• Injury by moving parts
  • Magnet-induced damage
  • Electrical shock

Don’t let the cable get tangled with the moving machinery. Do not rely on the quick-release connector to protect you from this, though it does minimize the likelihood. It should not act as a substitute for safe, correct installation.

Tie back long hair, and take care to avoid any loose or dangling clothing, data transfer cables, or straps.

To avoid electrical shock, do not attach the vibration sensor to any high voltage surface.

Finally, note that vibration sensors can cause damage to certain magnet-sensitive items, such as:

  • pacemakers and other medical devices
  • credit cards
  • videotapes
  • floppy disks
  • watches
  • cassette tapes

Which machines need vibration sensoring?

Unsure which machines should be monitored? The biggest thing to consider is that critical machines should be prioritized over other machinery.

Think of it like healthcare — it’s more important to heavily monitor the health of sick people than healthy people. The same is true with machines.

Monitor the following critical machines on a regular basis to avoid costly problems:

  1. Machines needing expensive/lengthy/difficult repairs if broken down
  2. Machines critical to production or general plant operations
  3. Machines known to frequently suffer damage
  4. Machines being evaluated for their reliability
  5. Machines which affect human or environmental safety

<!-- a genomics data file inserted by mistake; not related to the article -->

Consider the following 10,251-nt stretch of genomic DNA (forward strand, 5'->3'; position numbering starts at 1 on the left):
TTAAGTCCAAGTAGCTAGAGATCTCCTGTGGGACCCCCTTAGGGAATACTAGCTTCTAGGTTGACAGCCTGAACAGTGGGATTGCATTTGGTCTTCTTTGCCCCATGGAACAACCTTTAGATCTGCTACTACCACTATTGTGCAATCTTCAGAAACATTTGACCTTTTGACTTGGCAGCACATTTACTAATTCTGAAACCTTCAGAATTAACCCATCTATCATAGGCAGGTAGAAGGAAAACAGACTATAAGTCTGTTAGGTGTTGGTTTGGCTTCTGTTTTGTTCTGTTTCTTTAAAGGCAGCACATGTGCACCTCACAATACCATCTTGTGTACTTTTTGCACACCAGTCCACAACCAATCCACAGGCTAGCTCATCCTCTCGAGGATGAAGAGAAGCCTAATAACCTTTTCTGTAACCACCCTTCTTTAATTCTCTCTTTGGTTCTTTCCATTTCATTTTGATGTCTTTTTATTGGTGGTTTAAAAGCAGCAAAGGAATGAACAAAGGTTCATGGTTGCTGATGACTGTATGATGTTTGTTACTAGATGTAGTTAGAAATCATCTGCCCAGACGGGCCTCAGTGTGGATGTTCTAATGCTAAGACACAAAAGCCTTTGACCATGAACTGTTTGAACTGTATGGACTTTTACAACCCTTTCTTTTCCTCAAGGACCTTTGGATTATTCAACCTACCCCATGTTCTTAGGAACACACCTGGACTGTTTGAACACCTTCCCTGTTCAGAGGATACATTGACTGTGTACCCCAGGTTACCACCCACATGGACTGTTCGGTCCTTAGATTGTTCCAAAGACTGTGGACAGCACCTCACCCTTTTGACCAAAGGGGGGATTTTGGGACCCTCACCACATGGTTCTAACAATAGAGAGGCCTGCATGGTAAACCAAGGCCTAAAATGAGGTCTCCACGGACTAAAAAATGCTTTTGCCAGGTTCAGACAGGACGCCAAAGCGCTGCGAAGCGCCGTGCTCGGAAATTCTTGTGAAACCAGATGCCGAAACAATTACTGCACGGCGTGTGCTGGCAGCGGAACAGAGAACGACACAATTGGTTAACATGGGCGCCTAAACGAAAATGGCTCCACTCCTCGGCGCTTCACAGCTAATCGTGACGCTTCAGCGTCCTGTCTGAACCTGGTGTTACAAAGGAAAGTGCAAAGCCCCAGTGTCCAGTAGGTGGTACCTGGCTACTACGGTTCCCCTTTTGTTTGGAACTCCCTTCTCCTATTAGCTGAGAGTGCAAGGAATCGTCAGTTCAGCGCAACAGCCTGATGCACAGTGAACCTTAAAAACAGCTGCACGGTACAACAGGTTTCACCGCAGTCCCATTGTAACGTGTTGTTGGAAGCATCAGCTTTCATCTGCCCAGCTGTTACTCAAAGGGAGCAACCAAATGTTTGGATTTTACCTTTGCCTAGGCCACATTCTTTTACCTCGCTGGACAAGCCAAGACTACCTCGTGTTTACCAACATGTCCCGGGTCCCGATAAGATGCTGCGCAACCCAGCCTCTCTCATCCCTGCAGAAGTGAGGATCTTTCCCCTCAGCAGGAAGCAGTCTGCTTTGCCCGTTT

What is the unit of vibration measurement?

  • Vibration frequency is measured in Hertz (Hz).
  • The “f” symbol refers to the amount of times a vibrating object vibrates per second.
  • The inverse of a vibration frequency is called the period (T). T=1/f.

Machine Vibration Severity is standardized by the International Standards Organization (ISO) within the ISO 10816 publication. Basically, it describes the acceptable vibration levels for four different classes of machines.

The chart below is an excellent reference point for analyzing vibration measurements.

For the ultimate in Vibration Sensoring, call Machine Saver!

Machine Saver is the most innovative vibration monitoring company in the manufacturing industry. Machine Saver manufactures and installs cutting-edge vibration monitoring solutions for reliable machine protection and condition monitoring. Want to learn more? Call us today at 832-471-8761!

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Ultimate Guide to Vibration Sensoring | Machine Saver, Inc. – Houston, TX